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It won't help for really wet bedding, but a trick I learned in the Bahamas to get rid of that damp in bedding (and the musty smell too) is to use an electric blanket for a short while each day to drive off the damp. In hot weather you might turn it on for an hour or so before bed, or perhaps first thing in the morning after you arise.

The high humidity in tropical climes is similar to that found in the well sealed fiberglass eggs. I must say that it shocked me the first time I saw electric blankets on beds in 100 degree weather.
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Old 09-04-2012, 09:51 AM   #14
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Having grown up on the coast I dont notice the damp as much as someone who may come here for the first time. I have a girlfriend who moved here from back east last year. She likes to say the one and only thing she hates about living on the coast is the fact that the beds always feel damp when she crawls in at night - thats even in her house. :-)
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Old 09-04-2012, 10:32 AM   #15
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Quote:
Originally Posted by Carol H View Post
Pretty well all models/makes of Fiberglass trailers have condensation issues in the Pacific North West - insulation on the walls does help but you will have condensation issues inside any trailer if there is no venting.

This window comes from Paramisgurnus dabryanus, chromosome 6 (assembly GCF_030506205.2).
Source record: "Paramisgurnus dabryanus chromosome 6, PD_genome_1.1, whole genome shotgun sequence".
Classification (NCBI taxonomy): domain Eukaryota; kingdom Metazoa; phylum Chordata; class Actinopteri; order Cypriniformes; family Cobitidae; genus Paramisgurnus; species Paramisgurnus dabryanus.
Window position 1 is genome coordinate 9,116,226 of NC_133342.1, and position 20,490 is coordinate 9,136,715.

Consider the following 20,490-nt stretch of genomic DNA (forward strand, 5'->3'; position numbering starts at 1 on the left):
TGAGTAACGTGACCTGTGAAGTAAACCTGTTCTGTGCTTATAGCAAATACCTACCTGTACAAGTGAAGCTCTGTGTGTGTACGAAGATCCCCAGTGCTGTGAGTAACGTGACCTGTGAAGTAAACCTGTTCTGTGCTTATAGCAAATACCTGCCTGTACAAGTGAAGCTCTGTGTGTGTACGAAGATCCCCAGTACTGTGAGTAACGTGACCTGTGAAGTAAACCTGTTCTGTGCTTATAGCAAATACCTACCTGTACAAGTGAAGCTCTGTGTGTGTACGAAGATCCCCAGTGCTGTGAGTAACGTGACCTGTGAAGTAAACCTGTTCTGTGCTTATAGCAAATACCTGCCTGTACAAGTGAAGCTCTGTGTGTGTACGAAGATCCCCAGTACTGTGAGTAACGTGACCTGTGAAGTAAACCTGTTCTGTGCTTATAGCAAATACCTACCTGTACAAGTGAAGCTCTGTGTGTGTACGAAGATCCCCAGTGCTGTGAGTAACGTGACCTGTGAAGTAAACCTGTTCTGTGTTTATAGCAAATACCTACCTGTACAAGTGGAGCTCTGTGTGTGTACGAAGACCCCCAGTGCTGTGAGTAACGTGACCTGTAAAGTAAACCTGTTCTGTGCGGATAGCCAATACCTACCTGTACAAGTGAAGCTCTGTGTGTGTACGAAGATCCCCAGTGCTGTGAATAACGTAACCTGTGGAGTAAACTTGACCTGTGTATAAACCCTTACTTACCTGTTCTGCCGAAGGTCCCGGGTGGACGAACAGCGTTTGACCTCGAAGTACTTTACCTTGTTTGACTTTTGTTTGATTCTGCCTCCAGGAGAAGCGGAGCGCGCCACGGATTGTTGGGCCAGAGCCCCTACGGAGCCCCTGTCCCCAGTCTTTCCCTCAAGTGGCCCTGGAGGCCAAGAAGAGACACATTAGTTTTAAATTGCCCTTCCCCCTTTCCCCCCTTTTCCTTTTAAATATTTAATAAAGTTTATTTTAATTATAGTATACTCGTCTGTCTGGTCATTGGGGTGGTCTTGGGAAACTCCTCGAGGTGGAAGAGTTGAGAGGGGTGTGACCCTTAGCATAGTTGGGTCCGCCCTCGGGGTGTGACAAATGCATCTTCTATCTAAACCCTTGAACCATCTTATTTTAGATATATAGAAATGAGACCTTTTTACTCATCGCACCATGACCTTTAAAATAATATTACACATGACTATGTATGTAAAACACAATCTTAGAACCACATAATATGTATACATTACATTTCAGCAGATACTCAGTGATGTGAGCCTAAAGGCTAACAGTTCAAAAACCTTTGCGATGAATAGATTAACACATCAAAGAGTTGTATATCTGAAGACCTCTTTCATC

The only solution is keeping something open. Some people add big covers over their roof vents so they can be left open regardless of weather and others such as myself have added Window Vent covers.

There are simple products you can buy to put in your trailer when in storage which suck up the moisture.
I hadn't seen those yet. Thanks for the link! What a great idea. I have seen the dri-eze product. I've used an open bag of charcoal at our cabin and it was cheaper and worked well as a remove moisture from the air. Good for a short term solution, but not for when you are actually camping. We just kept our windows cracked on our tent trailer. PNW is just a wet place.